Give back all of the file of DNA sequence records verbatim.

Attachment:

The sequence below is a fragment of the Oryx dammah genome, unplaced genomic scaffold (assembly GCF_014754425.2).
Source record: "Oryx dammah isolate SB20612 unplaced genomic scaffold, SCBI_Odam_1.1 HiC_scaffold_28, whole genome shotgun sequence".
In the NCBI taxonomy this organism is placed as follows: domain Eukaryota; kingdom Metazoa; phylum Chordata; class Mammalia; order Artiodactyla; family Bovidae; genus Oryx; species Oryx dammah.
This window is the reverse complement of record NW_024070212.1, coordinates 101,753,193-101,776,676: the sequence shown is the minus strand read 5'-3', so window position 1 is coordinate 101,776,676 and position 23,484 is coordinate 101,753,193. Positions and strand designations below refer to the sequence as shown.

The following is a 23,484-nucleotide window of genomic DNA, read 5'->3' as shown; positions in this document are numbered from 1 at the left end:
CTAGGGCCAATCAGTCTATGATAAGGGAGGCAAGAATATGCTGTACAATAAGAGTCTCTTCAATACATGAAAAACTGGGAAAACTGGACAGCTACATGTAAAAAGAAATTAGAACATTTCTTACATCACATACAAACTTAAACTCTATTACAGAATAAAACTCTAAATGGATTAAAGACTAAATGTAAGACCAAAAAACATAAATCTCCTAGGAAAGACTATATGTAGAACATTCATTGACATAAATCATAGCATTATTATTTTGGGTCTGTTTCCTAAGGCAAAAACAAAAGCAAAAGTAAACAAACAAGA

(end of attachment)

The sequence below is a fragment of the Oryx dammah genome, unplaced genomic scaffold (assembly GCF_014754425.2).
Source record: "Oryx dammah isolate SB20612 unplaced genomic scaffold, SCBI_Odam_1.1 HiC_scaffold_28, whole genome shotgun sequence".
In the NCBI taxonomy this organism is placed as follows: domain Eukaryota; kingdom Metazoa; phylum Chordata; class Mammalia; order Artiodactyla; family Bovidae; genus Oryx; species Oryx dammah.
This window is the reverse complement of record NW_024070212.1, coordinates 101,753,193-101,776,676: the sequence shown is the minus strand read 5'-3', so window position 1 is coordinate 101,776,676 and position 23,484 is coordinate 101,753,193. Positions and strand designations below refer to the sequence as shown.

The following is a 23,484-nucleotide window of genomic DNA, read 5'->3' as shown; positions in this document are numbered from 1 at the left end:
CTAGGGCCAATCAGTCTATGATAAGGGAGGCAAGAATATGCTGTACAATAAGAGTCTCTTCAATACATGAAAAACTGGGAAAACTGGACAGCTACATGTAAAAAGAAATTAGAACATTTCTTACATCACATACAAACTTAAACTCTATTACAGAATAAAACTCTAAATGGATTAAAGACTAAATGTAAGACCAAAAAACATAAATCTCCTAGGAAAGACTATATGTAGAACATTCATTGACATAAATCATAGCATTATTATTTTGGGTCTGTTTCCTAAGGCAAAAACAAAAGCAAAAGTAAACAAACAAGA